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I've recently learned about PythonTeX (Conference presentation). It's a tool that lets you execute python code in your LaTeX documents. This is useful for, e.g., creating matplotlib figures inside your TeX document.

According to the manual (available at the Github link above), to compile documents, one needs to run latex, run an included python script, then run latex again. Can I set up LyX to execute this all for me?

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I had the same issue in the past and i think at that time it was impossible to integrate these tools. Hopefully this has changed and someone will point it out. –  juliohm May 14 '13 at 21:59
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This might help a bit: LyX has a module called "Rnw (knitr)" that allows to input code for "R" into LyX / LaTeX via the package knitr. Maybe one can re-use that... –  e-birk May 14 '13 at 23:19
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The three-step compile process is very similar to that of SageTeX, so you might use the LyX SageTeX module as a starting point. I imagine it might require only a few modifications. –  G. Poore May 15 '13 at 0:09
    
Thanks for the tip, G. I figured this out by combing through the SageTeX preferences script. –  BenB May 16 '13 at 23:58

2 Answers 2

up vote 2 down vote accepted

Thanks for the pointer, Scott. The process does involve (extensive) use of the converters.

EDIT: Quick and dirty solution follows after step 11.

This assumes you already have PythonTeX installed.

The converter utilities are used to convert one file format to another. Since LyX already has a way to convert from LyX --> Tex --> PDF, we need to convince it that it's doing something else. So we create some extra file types.

Step 1) In LyX, select Tools, then Preferences. Select File Handling. Select File Formats.

Step 2) Select "New". Fill in the fields as follows:

Format: PythonTeXStep1
Shortname: pytexs1
extension: pytexs1extension

Leave everything else alone. Click "save".

Now we create a couple more file types (using the same "File Formats" menu):

Step 3) Select "New". Fill in the fields as follows:

Format: PythonTeXStep2
Shortname: pytexs2
extension: tex

Leave everything else alone. Click "save".

Step 4) Select "New". Fill in the fields as follows:

Format: PythonTeXPDF
Shortname: PyTeXPDF
extension: pdf

Leave everything else alone. Click "save".

Now we need to tell LyX how we want conversions to and from these file types to work:

Step 5) (Under Tools--> Preferences --> File Handling) select "Converters".

Step 6) Change the fields as follows:

From format:  LaTeX(LuaTeX)
To format: PythonTeXStep1
Converter: pdflatex $$i

step 7) Click "Add"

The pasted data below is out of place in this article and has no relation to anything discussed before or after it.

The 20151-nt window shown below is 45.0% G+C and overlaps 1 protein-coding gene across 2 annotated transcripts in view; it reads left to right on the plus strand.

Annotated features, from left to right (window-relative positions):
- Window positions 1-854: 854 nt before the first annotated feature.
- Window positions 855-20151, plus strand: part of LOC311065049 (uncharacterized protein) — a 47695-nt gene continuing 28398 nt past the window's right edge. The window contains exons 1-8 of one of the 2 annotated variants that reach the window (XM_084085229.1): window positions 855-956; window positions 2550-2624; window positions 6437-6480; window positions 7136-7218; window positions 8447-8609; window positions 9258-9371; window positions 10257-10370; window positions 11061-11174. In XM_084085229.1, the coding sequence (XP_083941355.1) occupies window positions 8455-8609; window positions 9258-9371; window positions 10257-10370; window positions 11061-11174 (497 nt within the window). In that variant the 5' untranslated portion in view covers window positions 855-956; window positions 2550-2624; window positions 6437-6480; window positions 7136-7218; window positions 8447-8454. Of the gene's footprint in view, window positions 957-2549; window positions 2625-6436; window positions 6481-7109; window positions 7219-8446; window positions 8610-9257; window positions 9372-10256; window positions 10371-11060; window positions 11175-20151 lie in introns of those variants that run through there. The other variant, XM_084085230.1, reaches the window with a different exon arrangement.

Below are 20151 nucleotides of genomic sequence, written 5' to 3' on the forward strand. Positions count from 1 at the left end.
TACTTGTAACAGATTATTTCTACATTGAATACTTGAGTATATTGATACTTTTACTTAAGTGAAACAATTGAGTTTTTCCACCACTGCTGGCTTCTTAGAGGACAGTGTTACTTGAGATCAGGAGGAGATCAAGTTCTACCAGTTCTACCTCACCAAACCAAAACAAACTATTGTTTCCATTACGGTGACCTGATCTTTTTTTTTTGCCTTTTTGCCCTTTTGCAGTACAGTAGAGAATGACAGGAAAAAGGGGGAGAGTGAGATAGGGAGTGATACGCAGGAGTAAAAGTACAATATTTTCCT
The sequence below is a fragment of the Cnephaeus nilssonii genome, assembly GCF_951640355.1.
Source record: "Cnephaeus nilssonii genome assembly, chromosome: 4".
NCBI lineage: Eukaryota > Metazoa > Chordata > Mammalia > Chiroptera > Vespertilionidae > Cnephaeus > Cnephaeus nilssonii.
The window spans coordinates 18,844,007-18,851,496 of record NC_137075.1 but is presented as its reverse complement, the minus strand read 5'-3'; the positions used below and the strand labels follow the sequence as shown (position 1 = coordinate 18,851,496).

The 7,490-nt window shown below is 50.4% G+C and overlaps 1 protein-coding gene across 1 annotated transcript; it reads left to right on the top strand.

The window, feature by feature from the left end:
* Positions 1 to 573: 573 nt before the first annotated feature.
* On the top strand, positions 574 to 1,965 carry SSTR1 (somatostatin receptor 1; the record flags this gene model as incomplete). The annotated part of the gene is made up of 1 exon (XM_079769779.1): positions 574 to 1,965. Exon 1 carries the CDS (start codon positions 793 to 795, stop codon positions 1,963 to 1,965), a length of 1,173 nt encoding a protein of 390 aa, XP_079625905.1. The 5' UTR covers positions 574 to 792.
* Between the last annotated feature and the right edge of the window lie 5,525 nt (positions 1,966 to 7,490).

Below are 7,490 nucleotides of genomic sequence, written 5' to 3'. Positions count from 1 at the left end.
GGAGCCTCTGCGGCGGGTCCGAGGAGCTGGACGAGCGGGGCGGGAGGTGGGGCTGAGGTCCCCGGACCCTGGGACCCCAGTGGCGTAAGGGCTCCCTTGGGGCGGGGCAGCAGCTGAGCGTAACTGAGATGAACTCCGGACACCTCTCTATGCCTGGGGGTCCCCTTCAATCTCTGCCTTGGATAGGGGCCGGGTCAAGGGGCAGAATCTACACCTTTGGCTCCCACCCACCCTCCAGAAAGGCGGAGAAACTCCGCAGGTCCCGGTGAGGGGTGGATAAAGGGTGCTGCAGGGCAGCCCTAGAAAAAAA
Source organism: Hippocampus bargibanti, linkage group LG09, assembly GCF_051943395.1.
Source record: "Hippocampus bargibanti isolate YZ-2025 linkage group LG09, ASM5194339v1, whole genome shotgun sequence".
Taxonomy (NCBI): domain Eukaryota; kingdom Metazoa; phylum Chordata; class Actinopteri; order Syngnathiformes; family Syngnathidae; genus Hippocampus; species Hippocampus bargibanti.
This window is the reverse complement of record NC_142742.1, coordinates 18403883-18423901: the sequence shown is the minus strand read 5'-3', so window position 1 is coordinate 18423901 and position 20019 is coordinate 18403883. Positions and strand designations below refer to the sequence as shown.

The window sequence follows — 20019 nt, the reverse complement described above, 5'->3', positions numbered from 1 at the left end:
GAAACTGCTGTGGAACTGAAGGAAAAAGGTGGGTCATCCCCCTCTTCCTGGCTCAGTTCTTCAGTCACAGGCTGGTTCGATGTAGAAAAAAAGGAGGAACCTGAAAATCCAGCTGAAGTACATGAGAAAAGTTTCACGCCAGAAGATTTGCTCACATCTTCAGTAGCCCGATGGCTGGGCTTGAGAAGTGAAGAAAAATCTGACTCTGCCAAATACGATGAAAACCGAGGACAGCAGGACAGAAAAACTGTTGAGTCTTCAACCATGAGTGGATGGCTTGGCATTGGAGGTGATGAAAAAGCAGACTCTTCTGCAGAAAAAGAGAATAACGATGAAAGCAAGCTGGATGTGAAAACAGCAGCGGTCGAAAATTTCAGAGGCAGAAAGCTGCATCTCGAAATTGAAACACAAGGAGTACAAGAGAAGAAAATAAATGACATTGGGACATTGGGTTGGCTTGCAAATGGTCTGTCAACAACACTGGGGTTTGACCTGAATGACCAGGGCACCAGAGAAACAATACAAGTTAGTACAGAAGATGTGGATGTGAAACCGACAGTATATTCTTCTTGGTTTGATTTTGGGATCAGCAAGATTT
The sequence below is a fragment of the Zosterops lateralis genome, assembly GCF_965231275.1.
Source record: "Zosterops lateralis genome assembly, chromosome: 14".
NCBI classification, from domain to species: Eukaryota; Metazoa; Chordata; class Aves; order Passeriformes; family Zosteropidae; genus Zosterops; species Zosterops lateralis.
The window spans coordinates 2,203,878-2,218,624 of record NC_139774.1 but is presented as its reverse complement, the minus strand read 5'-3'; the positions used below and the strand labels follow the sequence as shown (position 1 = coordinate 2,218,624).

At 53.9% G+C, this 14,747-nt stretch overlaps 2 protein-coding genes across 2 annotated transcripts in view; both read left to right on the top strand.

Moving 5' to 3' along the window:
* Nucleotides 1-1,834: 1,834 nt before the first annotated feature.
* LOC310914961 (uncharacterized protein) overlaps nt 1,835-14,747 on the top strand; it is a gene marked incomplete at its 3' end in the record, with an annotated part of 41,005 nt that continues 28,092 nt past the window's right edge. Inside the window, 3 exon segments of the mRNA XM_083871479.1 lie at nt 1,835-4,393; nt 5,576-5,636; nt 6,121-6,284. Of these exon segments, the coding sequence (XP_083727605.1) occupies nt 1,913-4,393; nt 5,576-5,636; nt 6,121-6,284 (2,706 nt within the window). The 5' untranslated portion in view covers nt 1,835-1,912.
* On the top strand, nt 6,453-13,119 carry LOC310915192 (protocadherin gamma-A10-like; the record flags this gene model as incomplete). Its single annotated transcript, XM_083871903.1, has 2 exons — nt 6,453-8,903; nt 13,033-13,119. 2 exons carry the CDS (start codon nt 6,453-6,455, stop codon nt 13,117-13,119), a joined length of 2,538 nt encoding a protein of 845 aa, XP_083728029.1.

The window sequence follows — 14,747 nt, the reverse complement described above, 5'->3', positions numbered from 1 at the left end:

Step 8) Change the fields as follows:

From format: PythonTeXStep1
To format: PythonTeXStep2
Converter: pythontex.py $$i

Step 9) Click "Add"

Step 10) Change the fields as follows:

From format: PythonTeXStep2
To format: PythonTeXPDF
Converter: pdflatex $$i

Step 11) Click "Add".

Now you're ready. Create your file, invoke the pythonTeX commands all you want. When you're ready to export from LyX, go File --> Export --> More Formats & Options, choose "PythonTeXPDF" then "OK".

To test if this is working, a barebones PythonTeX script can be made by, in a new document, hitting Control + L to open up an "ERT" box. In the ERT box, paste:

\begin{pycode}
print('llamas!')
\end{pycode}

Good point again, Scott. Steps 1-11 can be replaced by these steps:

Edit your lyx preference file (By default should be ~/.lyx/preferences) as follows:

In the format section, paste:

\format "PyTeXPDF" "pdf" "PythonTeXPDF" "" "" "" ""
\format "pytexs1" "pytexs1extension" "PythonTeXStep1" "" "" "" ""
\format "PyTeXs2" "tex" "pythonTeXs2" "" "" "" ""

and in the converter section, paste:

\converter "luatex" "pytexs1" "pdflatex $$i" ""
\converter "pytexs1" "PyTeXs2" "pythontex.py $$i" ""
\converter "PyTeXs2" "PyTeXPDF" "pdflatex $$i" ""
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Nice detailed solution, Ben. Note that your new converters are stored in your user preferences file. On Ubuntu, it's ~/.lyx/preferences. This way you don't have to manually add them each time you reinstall LyX or change computers. Also note that e-birk's idea (in the comment to your question) of using knitr is a good one. knitr does support Python as a backend, I believe. –  scottkosty May 17 '13 at 0:18

Just change the converter or add a new one. Go to Tools > Preferences > File Handling > Converters. Select the converter you want to change, for example LaTeX (pdflatex) -> PDF (pdflatex). Then just edit the field converter.

For more information, see Help > Customization > 3.3 Converters.

See the following screenshot: enter image description here

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